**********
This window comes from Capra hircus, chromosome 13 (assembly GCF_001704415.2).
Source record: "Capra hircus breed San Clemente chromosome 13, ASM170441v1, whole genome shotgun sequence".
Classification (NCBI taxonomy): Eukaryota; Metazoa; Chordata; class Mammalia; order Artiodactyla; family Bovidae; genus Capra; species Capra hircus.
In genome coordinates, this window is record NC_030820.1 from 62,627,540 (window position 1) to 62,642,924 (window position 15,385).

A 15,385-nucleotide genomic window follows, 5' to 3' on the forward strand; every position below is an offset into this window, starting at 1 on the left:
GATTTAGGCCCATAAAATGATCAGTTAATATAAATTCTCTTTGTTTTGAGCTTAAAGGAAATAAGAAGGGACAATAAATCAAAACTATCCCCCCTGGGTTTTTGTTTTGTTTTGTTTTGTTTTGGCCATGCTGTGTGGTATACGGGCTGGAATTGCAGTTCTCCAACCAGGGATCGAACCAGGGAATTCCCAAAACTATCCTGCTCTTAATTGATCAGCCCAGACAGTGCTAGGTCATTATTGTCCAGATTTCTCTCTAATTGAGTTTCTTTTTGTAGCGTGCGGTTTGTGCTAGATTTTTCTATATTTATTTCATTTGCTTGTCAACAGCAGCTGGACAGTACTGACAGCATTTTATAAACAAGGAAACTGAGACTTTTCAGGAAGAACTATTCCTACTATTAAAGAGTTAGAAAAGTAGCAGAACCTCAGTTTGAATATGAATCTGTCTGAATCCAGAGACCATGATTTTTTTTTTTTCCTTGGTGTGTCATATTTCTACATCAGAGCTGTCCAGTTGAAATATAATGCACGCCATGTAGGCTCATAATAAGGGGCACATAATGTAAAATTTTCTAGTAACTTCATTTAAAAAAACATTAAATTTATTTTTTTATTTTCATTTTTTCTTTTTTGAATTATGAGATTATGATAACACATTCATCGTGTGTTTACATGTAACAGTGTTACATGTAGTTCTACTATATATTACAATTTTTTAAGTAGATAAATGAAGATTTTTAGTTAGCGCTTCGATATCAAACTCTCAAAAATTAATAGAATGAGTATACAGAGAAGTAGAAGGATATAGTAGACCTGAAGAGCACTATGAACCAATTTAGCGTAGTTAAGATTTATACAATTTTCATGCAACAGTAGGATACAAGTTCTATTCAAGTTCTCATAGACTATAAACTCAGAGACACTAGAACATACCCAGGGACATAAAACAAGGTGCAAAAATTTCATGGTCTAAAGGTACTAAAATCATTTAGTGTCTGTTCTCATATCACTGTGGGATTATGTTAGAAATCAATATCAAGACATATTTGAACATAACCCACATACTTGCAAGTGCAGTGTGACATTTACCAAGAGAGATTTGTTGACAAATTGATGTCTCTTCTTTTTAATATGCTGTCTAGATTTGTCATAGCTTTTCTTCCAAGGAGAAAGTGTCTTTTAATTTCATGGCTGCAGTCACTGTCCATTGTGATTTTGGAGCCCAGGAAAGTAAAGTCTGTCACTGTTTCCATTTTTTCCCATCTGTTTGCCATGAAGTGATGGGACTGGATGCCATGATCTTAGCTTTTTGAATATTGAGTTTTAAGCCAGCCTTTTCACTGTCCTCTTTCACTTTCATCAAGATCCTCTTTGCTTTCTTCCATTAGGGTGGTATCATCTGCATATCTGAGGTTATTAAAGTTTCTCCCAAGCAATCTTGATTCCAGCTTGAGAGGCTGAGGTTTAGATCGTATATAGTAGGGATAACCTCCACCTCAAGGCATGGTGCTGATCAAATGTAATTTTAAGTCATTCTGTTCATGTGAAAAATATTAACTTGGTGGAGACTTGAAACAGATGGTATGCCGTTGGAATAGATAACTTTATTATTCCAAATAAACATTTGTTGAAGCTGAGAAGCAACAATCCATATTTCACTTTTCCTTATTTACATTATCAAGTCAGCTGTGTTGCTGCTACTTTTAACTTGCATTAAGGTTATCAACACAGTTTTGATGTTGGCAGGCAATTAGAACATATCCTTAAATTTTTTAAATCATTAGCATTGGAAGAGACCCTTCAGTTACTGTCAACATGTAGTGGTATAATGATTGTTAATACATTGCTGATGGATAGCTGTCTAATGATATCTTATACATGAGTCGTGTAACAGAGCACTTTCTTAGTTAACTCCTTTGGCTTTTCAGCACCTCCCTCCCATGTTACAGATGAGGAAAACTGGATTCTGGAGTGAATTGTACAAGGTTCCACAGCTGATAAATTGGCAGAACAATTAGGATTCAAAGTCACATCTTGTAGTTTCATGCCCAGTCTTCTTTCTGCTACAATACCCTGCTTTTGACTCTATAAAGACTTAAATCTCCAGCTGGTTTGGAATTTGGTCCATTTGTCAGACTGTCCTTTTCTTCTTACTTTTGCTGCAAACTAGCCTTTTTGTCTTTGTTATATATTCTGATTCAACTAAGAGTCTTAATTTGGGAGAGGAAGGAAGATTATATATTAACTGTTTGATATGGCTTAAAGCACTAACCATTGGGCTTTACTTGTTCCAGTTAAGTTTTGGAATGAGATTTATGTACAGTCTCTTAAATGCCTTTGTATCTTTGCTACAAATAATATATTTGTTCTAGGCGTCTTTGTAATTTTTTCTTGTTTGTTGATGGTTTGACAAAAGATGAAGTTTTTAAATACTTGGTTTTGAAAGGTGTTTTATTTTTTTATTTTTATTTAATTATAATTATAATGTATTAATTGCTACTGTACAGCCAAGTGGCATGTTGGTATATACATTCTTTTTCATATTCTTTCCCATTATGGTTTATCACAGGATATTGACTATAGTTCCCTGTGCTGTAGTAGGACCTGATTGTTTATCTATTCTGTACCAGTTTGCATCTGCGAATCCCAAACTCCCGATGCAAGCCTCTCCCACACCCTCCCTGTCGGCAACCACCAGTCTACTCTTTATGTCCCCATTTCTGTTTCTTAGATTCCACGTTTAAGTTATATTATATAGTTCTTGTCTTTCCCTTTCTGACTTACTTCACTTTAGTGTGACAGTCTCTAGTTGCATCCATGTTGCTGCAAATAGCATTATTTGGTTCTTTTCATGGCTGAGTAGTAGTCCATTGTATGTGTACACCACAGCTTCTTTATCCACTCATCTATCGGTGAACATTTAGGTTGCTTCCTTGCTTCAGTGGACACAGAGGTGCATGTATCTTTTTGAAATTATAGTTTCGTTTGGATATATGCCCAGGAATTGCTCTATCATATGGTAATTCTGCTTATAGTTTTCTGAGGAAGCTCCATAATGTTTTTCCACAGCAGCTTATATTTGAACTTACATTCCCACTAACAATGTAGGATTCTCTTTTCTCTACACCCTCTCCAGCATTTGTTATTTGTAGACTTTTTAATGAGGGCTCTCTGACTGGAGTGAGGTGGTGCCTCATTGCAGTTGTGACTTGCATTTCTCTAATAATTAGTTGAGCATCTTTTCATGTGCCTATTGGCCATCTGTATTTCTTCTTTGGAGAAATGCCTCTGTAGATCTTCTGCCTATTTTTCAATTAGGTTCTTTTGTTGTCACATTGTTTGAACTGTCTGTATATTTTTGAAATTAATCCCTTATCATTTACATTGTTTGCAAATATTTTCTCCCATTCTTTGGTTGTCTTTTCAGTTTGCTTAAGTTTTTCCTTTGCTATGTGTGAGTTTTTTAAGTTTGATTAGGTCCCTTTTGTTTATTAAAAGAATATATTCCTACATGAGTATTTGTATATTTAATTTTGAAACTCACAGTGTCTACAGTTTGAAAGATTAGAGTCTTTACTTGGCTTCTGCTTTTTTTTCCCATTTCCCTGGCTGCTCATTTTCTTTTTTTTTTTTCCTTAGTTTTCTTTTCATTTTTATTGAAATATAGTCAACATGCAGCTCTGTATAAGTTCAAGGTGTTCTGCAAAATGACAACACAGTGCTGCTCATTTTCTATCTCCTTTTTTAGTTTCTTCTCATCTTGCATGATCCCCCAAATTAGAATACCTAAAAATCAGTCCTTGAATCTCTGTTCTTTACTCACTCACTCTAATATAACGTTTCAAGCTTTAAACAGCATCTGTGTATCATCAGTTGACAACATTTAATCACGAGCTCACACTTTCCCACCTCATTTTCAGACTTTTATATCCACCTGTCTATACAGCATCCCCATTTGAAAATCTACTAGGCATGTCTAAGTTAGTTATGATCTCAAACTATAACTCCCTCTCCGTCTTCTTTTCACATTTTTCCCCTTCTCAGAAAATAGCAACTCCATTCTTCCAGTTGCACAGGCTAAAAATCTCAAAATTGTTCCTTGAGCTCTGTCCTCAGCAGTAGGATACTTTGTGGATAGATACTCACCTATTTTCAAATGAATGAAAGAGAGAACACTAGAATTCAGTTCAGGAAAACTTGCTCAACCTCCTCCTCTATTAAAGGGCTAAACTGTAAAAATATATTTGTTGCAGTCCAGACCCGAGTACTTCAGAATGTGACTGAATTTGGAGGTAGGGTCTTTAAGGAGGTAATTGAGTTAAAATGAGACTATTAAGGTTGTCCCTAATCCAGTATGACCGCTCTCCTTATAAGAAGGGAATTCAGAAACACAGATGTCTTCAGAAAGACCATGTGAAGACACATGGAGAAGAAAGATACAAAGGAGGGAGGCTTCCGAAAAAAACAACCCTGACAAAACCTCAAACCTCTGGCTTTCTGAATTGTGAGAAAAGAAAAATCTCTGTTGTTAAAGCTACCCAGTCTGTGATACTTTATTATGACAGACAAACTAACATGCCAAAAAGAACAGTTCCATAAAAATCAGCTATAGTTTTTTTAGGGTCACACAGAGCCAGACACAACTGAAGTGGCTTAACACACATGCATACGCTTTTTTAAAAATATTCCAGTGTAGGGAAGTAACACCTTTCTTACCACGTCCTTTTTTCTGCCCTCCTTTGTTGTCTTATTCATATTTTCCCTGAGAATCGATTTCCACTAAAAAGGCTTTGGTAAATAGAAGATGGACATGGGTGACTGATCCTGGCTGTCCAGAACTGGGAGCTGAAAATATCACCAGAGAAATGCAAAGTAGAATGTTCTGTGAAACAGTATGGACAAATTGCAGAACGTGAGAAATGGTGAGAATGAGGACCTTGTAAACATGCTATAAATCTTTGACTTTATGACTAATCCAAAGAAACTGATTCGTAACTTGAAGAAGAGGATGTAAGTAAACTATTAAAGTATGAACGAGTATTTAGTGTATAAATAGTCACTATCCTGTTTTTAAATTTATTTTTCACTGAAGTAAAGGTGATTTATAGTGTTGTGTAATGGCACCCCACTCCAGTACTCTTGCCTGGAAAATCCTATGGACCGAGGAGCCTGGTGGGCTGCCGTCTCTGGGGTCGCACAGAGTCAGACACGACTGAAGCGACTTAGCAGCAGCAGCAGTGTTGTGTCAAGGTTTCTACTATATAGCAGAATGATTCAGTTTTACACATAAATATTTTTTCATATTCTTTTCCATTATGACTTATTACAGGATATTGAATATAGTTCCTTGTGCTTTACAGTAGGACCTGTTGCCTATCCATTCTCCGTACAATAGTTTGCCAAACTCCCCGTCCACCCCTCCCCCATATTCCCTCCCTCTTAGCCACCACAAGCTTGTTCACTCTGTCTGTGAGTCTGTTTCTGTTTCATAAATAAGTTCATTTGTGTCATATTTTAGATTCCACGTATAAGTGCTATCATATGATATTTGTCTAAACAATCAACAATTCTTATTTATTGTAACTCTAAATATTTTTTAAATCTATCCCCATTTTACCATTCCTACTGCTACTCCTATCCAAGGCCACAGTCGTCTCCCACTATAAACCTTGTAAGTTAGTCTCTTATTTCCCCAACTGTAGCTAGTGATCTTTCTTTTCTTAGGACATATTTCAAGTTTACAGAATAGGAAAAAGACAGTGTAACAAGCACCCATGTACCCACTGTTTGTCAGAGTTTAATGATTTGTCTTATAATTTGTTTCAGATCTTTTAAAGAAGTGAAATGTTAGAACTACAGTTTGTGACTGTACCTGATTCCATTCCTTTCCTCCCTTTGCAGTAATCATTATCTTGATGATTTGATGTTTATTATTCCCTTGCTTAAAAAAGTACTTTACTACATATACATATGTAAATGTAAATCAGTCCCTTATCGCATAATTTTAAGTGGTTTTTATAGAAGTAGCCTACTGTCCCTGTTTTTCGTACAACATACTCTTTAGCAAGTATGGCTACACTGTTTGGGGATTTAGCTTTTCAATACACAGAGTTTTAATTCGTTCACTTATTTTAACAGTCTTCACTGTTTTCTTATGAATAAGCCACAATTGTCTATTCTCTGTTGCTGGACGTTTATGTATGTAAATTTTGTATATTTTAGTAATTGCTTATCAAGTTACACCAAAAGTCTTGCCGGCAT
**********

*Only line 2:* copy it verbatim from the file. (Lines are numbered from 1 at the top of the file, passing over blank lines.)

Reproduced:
Source record: "Capra hircus breed San Clemente chromosome 13, ASM170441v1, whole genome shotgun sequence".